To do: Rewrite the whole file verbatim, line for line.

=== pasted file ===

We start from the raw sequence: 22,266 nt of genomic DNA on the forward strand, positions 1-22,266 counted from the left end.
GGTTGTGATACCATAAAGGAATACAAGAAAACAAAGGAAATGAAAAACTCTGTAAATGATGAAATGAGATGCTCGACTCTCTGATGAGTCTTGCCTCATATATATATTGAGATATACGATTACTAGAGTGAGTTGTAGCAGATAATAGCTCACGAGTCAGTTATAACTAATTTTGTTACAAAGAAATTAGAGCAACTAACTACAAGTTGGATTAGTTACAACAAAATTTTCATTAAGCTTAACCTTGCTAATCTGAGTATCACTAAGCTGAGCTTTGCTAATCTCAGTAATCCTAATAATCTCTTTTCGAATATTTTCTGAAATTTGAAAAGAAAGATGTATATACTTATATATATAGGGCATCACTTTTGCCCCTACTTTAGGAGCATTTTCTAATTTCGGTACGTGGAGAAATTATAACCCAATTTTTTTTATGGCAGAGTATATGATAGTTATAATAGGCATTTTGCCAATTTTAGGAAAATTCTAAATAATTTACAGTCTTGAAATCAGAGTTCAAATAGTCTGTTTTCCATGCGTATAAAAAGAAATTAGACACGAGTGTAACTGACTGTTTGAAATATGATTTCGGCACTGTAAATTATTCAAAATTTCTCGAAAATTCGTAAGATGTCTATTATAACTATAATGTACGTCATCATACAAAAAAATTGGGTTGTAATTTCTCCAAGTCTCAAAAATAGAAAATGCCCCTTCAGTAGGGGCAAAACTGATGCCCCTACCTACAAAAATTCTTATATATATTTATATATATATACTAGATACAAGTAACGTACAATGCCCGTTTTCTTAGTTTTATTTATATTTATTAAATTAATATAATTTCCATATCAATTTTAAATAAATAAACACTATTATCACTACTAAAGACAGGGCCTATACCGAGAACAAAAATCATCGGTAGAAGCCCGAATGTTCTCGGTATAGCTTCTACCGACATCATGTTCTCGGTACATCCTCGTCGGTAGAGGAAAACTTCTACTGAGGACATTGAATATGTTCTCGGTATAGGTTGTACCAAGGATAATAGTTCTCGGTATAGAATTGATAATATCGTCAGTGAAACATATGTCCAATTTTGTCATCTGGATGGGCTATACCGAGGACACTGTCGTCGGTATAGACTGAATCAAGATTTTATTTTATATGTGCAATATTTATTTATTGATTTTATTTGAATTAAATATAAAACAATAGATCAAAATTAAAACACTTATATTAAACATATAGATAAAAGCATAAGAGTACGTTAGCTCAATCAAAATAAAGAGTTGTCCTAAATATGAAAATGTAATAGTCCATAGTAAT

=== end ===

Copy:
We start from the raw sequence: 22,266 nt of genomic DNA on the forward strand, positions 1-22,266 counted from the left end.
GGTTGTGATACCATAAAGGAATACAAGAAAACAAAGGAAATGAAAAACTCTGTAAATGATGAAATGAGATGCTCGACTCTCTGATGAGTCTTGCCTCATATATATATTGAGATATACGATTACTAGAGTGAGTTGTAGCAGATAATAGCTCACGAGTCAGTTATAACTAATTTTGTTACAAAGAAATTAGAGCAACTAACTACAAGTTGGATTAGTTACAACAAAATTTTCATTAAGCTTAACCTTGCTAATCTGAGTATCACTAAGCTGAGCTTTGCTAATCTCAGTAATCCTAATAATCTCTTTTCGAATATTTTCTGAAATTTGAAAAGAAAGATGTATATACTTATATATATAGGGCATCACTTTTGCCCCTACTTTAGGAGCATTTTCTAATTTCGGTACGTGGAGAAATTATAACCCAATTTTTTTTATGGCAGAGTATATGATAGTTATAATAGGCATTTTGCCAATTTTAGGAAAATTCTAAATAATTTACAGTCTTGAAATCAGAGTTCAAATAGTCTGTTTTCCATGCGTATAAAAAGAAATTAGACACGAGTGTAACTGACTGTTTGAAATATGATTTCGGCACTGTAAATTATTCAAAATTTCTCGAAAATTCGTAAGATGTCTATTATAACTATAATGTACGTCATCATACAAAAAAATTGGGTTGTAATTTCTCCAAGTCTCAAAAATAGAAAATGCCCCTTCAGTAGGGGCAAAACTGATGCCCCTACCTACAAAAATTCTTATATATATTTATATATATATACTAGATACAAGTAACGTACAATGCCCGTTTTCTTAGTTTTATTTATATTTATTAAATTAATATAATTTCCATATCAATTTTAAATAAATAAACACTATTATCACTACTAAAGACAGGGCCTATACCGAGAACAAAAATCATCGGTAGAAGCCCGAATGTTCTCGGTATAGCTTCTACCGACATCATGTTCTCGGTACATCCTCGTCGGTAGAGGAAAACTTCTACTGAGGACATTGAATATGTTCTCGGTATAGGTTGTACCAAGGATAATAGTTCTCGGTATAGAATTGATAATATCGTCAGTGAAACATATGTCCAATTTTGTCATCTGGATGGGCTATACCGAGGACACTGTCGTCGGTATAGACTGAATCAAGATTTTATTTTATATGTGCAATATTTATTTATTGATTTTATTTGAATTAAATATAAAACAATAGATCAAAATTAAAACACTTATATTAAACATATAGATAAAAGCATAAGAGTACGTTAGCTCAATCAAAATAAAGAGTTGTCCTAAATATGAAAATGTAATAGTCCATAGTAAT